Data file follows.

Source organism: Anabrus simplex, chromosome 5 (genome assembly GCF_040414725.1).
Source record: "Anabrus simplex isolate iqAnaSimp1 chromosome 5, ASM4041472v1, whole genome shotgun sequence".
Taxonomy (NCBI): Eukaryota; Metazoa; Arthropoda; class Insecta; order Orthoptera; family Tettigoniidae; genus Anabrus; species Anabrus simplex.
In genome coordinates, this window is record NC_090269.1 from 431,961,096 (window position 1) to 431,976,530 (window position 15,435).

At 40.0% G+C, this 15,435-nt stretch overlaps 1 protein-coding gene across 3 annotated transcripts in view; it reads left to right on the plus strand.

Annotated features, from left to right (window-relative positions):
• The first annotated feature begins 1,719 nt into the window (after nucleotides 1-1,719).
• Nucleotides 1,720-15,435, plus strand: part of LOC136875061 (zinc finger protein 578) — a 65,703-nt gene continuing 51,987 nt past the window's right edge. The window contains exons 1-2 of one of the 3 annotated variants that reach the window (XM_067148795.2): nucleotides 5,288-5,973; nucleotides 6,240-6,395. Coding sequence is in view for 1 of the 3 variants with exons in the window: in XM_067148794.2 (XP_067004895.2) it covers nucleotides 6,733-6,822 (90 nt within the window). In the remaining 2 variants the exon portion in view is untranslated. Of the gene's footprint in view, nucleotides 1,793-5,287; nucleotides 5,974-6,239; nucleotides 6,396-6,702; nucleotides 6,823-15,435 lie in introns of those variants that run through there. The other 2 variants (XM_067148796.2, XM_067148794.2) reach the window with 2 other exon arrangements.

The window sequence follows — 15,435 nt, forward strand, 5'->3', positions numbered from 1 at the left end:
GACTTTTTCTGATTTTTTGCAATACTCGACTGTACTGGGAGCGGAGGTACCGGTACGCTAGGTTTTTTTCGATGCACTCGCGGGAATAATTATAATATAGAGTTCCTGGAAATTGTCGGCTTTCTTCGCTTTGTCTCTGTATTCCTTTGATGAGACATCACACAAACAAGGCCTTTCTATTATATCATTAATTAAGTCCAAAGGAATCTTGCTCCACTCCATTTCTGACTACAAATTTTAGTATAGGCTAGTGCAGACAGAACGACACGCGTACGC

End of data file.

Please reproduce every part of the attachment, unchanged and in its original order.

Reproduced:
Source organism: Anabrus simplex, chromosome 5 (genome assembly GCF_040414725.1).
Source record: "Anabrus simplex isolate iqAnaSimp1 chromosome 5, ASM4041472v1, whole genome shotgun sequence".
Taxonomy (NCBI): Eukaryota; Metazoa; Arthropoda; class Insecta; order Orthoptera; family Tettigoniidae; genus Anabrus; species Anabrus simplex.
In genome coordinates, this window is record NC_090269.1 from 431,961,096 (window position 1) to 431,976,530 (window position 15,435).

At 40.0% G+C, this 15,435-nt stretch overlaps 1 protein-coding gene across 3 annotated transcripts in view; it reads left to right on the plus strand.

Annotated features, from left to right (window-relative positions):
• The first annotated feature begins 1,719 nt into the window (after nucleotides 1-1,719).
• Nucleotides 1,720-15,435, plus strand: part of LOC136875061 (zinc finger protein 578) — a 65,703-nt gene continuing 51,987 nt past the window's right edge. The window contains exons 1-2 of one of the 3 annotated variants that reach the window (XM_067148795.2): nucleotides 5,288-5,973; nucleotides 6,240-6,395. Coding sequence is in view for 1 of the 3 variants with exons in the window: in XM_067148794.2 (XP_067004895.2) it covers nucleotides 6,733-6,822 (90 nt within the window). In the remaining 2 variants the exon portion in view is untranslated. Of the gene's footprint in view, nucleotides 1,793-5,287; nucleotides 5,974-6,239; nucleotides 6,396-6,702; nucleotides 6,823-15,435 lie in introns of those variants that run through there. The other 2 variants (XM_067148796.2, XM_067148794.2) reach the window with 2 other exon arrangements.

The window sequence follows — 15,435 nt, forward strand, 5'->3', positions numbered from 1 at the left end:
GACTTTTTCTGATTTTTTGCAATACTCGACTGTACTGGGAGCGGAGGTACCGGTACGCTAGGTTTTTTTCGATGCACTCGCGGGAATAATTATAATATAGAGTTCCTGGAAATTGTCGGCTTTCTTCGCTTTGTCTCTGTATTCCTTTGATGAGACATCACACAAACAAGGCCTTTCTATTATATCATTAATTAAGTCCAAAGGAATCTTGCTCCACTCCATTTCTGACTACAAATTTTAGTATAGGCTAGTGCAGACAGAACGACACGCGTACGC